• Irreversible but stable bone loss visible on x-rays
  • Visible gum recession and root exposure
  • Slight tooth mobility

Risk Factors

  • There is a proven correlation between periodontitis and systemic diseases such as diabetes mellitus, heart disease & HIV – leaving this infection unchecked increases your risk of more serious infections.
  • Environmental factors such as smoking, emotional stress, age, lack of proper oral hygiene and genetics will all increase your risk of periodontal infection.

Treatment Options

  • In office treatment:
    • Once any necessary active therapy is complete and your periodontitis is stable, your condition is kept in check through Phase IV therapy, which includes regular periodontal maintenance sessions with oral examinations. Your gingival condition, mobility, occlusion and any presence of caries will be thoroughly assessed at each 3-4 month visit. Since periodontitis is a condition that cannot be cured, it must be controlled by these visits for the remainder of the patient’s life.
  • At home treatment:
    • Brushing at least two times a day, for a FULL two minutes. We recommend an electric Sonicare toothbrush for ideal plaque removal and to prevent the progression of bone loss.
    • Flossing daily and/or after every meal with proper technique.
    • Daily use of an antiseptic/anti-gingivitis mouth rinses (alcohol rinses are not recommended for patients with dry mouth symptoms) twice a day for 30-60 seconds.
    • Use of interdental aids such as proxy brushes, rubber tip stimulators, floss threaders, tufted brushes, super floss, etc.

Treatment Goals

  • Prevent the new occurrence of active infection
  • Control bacterial plaque to prevent worsening of a stable condition
  • Long-term outcomes depend on the patient’s compliance with home care and periodontal maintenance at the recommended 3 or 4-month interval.

What Makes Gum Tissue Healthy?

Pink, firm, stippled gum tissue completely filling spaces between the teeth.  It has probing depths generally no more than 3mm and is without bleeding or pain.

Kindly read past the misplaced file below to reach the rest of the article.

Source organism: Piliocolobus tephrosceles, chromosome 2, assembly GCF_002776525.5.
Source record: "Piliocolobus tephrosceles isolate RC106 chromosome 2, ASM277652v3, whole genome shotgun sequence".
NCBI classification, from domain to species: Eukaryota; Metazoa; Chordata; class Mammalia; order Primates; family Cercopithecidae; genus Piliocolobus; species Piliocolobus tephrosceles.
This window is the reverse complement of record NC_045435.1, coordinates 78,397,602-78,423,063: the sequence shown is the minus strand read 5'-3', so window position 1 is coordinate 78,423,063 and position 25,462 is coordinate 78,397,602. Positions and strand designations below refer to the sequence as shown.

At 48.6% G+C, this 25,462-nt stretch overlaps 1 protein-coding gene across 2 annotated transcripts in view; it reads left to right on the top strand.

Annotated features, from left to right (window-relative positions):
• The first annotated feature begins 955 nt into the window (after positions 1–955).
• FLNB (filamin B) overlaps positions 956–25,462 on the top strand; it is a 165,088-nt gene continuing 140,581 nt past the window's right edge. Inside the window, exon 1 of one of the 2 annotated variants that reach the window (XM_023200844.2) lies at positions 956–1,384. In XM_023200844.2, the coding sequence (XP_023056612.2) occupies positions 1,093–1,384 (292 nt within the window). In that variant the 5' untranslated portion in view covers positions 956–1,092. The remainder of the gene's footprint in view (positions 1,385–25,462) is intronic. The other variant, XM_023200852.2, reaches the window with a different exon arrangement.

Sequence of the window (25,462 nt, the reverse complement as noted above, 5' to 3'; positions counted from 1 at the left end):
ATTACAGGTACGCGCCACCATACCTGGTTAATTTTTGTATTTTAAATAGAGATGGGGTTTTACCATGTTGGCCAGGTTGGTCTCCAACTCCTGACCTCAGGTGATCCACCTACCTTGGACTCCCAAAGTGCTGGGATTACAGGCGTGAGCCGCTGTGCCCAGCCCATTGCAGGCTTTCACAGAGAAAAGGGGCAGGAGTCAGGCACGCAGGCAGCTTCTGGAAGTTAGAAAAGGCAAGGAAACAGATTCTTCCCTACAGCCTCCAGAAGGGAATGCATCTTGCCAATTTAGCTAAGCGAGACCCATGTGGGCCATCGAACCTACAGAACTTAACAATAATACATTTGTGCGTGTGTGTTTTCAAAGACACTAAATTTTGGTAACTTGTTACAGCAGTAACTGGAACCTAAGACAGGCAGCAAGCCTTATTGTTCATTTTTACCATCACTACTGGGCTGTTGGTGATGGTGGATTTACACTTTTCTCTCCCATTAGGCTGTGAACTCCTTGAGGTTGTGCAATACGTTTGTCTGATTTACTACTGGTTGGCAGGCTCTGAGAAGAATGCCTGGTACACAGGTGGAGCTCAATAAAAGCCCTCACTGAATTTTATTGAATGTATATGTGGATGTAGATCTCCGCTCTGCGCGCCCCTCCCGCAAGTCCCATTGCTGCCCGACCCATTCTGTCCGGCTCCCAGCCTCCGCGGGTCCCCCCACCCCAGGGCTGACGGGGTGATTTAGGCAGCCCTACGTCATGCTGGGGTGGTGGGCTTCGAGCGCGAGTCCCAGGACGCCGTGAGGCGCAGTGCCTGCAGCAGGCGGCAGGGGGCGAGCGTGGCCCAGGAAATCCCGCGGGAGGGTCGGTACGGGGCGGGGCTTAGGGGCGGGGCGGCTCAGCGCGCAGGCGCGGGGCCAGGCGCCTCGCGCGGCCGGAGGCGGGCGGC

Symptoms

  • Healthy tissues should not be red, puffy, sensitive, or bleed.

How can you keep your gums healthy and prevent gingivitis?

  • Brush twice a day for 2 minutes with fluoride toothpaste that contains an antibacterial and anti-inflammatory ingredient. Brush with a soft-bristled toothbrush held at a 45° angle to the line where your teeth and gums meet. Move the brush in small circular movements along the gum line and chewing surfaces of your teeth. A power toothbrush may make brushing easier and more efficient.
  • Floss daily. Hold the floss tight. Gently bring it down between the teeth. Do not pop the floss against the gum. Curve the floss around the tooth and gently rub up and down. Adjust the floss so you use a fresh section for each tooth, including the back side of the last teeth. Alternate flossing methods are available for patients who have difficulty flossing or who cannot floss.
  • Rinse with an antiplaque, anti-gingivitis mouthwash that contains either cetylpyridinium chloride or essential oils. Listerine and Colgate Advance Proshield are popular brands of antiseptic rinses.
  • Visit your dentist or dental hygienist every 6 months. Your dental professional can get to areas in your mouth that you are not able to properly access at home even with good home care. This will help to clear unwanted bacteria and keep the tissue in its current healthy state.